Sheet hydroforming presses typically fall into two categories: fluid cell and deep-draw (see diagram, right). During the fluid cell process, blank sheet material is placed on a single, unmated tool resting unsecured on the working surface. A pressurized diaphragm extends over the tool and blank, exerting equal pressure on every square inch of the part’s surface. Even application of pressure offers net shape part production – minimizing wrinkles, improving part definition, and reducing hand finishing.
Deep-draw sheet hydroforming is often used for applications requiring a controlled flow of material, such as drawn parts or those with the potential to wrinkle during formation. During the deep-draw process, a pressurized diaphragm holds a blank in place as the tool extends on a hydraulic punch cylinder. This draws the material into the diaphragm and allows it to flow as needed.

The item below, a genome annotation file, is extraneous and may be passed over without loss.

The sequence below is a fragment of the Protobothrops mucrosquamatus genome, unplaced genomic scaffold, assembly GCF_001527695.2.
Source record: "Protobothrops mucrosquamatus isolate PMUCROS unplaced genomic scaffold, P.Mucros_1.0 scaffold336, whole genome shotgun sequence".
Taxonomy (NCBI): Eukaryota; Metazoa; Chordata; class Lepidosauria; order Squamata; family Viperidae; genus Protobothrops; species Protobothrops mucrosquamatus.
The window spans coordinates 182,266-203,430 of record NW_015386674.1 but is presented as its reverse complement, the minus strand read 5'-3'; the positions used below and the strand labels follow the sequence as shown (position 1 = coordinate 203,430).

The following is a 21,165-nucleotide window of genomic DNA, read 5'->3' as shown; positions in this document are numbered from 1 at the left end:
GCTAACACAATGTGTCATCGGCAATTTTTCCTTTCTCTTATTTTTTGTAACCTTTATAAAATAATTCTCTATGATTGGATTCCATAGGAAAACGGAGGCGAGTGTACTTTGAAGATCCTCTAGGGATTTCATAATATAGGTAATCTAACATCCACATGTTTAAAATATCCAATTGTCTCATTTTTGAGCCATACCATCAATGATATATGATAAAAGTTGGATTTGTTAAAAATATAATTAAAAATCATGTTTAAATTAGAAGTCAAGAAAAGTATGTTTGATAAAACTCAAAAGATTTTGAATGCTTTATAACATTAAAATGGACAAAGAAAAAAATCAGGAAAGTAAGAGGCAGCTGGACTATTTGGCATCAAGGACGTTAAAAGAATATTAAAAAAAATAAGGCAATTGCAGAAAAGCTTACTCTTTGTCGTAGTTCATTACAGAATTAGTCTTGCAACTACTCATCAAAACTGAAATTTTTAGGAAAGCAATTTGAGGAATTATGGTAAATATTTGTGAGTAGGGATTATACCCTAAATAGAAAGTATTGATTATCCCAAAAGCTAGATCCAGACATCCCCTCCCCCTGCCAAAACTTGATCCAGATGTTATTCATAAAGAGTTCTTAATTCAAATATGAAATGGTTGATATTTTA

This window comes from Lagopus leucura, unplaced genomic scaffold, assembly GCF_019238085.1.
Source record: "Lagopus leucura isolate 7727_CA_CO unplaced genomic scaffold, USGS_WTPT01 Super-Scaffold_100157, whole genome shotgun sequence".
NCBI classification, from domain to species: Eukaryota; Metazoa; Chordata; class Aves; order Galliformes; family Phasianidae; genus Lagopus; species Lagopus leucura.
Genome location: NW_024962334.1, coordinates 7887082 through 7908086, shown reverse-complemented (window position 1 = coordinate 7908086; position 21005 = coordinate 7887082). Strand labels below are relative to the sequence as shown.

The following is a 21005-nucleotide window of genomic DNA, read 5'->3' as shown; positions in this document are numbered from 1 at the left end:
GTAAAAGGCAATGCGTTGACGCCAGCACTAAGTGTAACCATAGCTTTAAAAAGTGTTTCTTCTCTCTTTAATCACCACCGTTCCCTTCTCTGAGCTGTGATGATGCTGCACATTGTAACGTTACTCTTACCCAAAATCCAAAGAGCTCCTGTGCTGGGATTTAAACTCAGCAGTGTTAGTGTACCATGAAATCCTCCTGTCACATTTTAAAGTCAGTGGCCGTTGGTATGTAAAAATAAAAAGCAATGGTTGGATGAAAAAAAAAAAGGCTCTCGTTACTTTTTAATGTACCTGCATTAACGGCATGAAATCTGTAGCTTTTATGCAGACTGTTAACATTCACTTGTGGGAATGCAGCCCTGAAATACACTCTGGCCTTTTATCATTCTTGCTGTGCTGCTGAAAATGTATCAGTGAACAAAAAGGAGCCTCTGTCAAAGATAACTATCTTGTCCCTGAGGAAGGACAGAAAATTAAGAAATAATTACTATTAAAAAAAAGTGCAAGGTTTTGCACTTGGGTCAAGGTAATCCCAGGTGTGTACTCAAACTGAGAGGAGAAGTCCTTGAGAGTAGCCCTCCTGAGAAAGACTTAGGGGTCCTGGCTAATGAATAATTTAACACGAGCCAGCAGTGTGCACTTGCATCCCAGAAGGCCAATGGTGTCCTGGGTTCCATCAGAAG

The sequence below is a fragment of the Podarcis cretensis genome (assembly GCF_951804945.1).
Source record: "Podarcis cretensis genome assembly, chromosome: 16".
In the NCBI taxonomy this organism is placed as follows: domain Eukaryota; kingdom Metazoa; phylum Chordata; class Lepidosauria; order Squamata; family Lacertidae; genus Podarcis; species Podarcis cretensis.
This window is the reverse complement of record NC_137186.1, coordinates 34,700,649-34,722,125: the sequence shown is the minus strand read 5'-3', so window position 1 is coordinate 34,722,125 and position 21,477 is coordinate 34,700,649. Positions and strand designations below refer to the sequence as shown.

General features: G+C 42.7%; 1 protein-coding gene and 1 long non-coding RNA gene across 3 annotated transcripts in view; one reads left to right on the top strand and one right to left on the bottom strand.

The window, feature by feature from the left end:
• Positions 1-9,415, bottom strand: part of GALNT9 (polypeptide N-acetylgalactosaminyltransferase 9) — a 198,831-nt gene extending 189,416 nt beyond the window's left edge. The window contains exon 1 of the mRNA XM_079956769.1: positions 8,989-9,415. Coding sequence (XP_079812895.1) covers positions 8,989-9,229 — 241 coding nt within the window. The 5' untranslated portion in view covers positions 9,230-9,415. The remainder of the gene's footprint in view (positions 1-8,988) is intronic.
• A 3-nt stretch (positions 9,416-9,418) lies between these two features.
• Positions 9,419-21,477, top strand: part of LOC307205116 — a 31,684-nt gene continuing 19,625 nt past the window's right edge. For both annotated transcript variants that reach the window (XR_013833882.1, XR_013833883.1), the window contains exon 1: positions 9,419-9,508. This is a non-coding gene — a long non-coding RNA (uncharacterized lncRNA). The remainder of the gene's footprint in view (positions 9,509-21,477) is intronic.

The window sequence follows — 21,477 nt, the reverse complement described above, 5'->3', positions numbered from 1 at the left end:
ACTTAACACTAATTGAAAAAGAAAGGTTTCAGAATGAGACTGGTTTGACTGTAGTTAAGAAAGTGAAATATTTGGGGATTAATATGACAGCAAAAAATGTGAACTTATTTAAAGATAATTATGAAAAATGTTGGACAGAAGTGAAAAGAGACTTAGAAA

The diaphragm’s uniform pressure exertion is optimal for creating complex geometric shapes which are difficult using traditional forming methods. Parts that normally require multiple steps or expensive progressive dies can often be formed in a single cycle through sheet hydroforming.
The Triform line of sheet hydroforming equipment was developed in 2008 in response to market demand. Reliable sheet hydroforming equipment was extremely scarce, and prices reflected the lack of competition. Used equipment was often a half-century old and presented countless hazards.
“Cincinnati and Verson hydroform machines from the 1950s laid the groundwork for the evolution of Triform,” says Bob Blood, hydroforming veteran and Triform technical sales engineer. “We took the nearly 70-year-old process and infused modern technology to create machines that offer accurate and repeatable forming results.”
Before Triform, most sheet hydroforming control systems used levers and valves that had to be manually adjusted for each cycle. Skilled operators and secondary finishing were necessary, and part inconsistency and high scrap rates were frequent by-products.
“Using modern technology, we took sheet hydroforming from an artform to a science,” Blood recalls. Triform presses control diaphragm pressure to 1% of full scale and punch position to ±0.002". Up to 30 steps can be saved per cycle, and more than 10,000 unique recipes can be stored for later recall.